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By Ann Perry
January 16, 2014
Studies conducted in an organic lettuce field managed by the U.S. Department of Agriculture (USDA) indicate that there's more to sweet alyssum than just good looks. Agricultural Research Service (ARS) horticulturist Eric Brennan has identified ways to improve how the pretty white flowers control aphid pests that prey on lettuce leaves. ARS is USDA's chief intramural scientific research agency.
Lettuce growers in California's central coast plant alyssum to attract adult hoverflies that feed on the flower's pollen and nectar. After eggs laid by the well-fed females hatch, the voracious larvae prey on currant lettuce aphids—an important primary insect pest of lettuce in the region. The aphids are particularly difficult to control because they colonize the interior leaves of the lettuce plant.
Brennan, who works at the ARS U.S. Agricultural Research Station in Salinas, Calif., wanted to figure out the most cost-effective alyssum planting patterns in lettuce fields to help organic producers maximize their profits. At a working research farm in Salinas that is certified for commercial organic production, he established experimental beds with eight different planting combinations of alyssum and romaine lettuce.
For two growing seasons, Brennan evaluated how alyssum biomass and flower production varied with alyssum planting density and how competition between lettuce and alyssum affected the biomass of both plants. In beds where alyssum had been planted in addition to a full complement of lettuce, the alyssum produced more blossoms per gram of alyssum dry matter.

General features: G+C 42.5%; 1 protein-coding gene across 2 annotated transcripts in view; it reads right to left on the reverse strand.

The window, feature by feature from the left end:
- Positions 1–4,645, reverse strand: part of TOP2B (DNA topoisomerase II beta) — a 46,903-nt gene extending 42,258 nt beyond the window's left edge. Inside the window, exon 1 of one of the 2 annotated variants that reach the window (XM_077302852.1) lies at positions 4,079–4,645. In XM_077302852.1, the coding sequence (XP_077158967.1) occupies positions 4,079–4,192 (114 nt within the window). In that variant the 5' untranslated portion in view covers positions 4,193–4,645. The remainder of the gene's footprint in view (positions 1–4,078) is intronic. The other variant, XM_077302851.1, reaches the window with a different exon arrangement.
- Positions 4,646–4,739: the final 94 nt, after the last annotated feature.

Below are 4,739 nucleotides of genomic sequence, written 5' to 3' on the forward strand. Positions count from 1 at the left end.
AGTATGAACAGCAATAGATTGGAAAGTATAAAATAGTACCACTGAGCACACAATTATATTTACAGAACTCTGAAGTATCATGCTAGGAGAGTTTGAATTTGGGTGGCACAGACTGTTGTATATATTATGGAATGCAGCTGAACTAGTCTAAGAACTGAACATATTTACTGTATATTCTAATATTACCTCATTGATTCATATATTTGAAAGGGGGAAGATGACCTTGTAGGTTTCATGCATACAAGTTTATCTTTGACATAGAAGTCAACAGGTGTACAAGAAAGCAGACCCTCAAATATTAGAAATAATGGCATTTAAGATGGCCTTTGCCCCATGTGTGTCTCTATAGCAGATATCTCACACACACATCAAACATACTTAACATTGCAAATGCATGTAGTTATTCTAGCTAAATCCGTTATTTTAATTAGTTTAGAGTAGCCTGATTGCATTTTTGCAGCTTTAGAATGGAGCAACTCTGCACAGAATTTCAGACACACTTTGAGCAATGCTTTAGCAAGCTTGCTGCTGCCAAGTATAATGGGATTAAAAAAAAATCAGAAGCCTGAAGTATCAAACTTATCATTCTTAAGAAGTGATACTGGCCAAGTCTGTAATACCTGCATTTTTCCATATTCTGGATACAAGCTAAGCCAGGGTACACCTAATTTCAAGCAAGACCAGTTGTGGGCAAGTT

This response indicated that the alyssum and lettuce planted in this pattern may have been in stronger competition for nutrients needed to support biomass production. But the resulting boost in blossoms increased alyssum's value as an insectary plant, which is a flowering plant cultivated in crop fields because it attracts insect predators to feed on pests.
Brennan has also concluded that randomly interspersing alyssum plants throughout all the lettuce rows could minimize competition between lettuce and alyssum and encourage adult hoverflies to forage for pollen and nectar more evenly throughout the field.
Results from this study were published in Biological Control in 2013.
Read more about this work in the January 2014 issue of Agricultural Research magazine.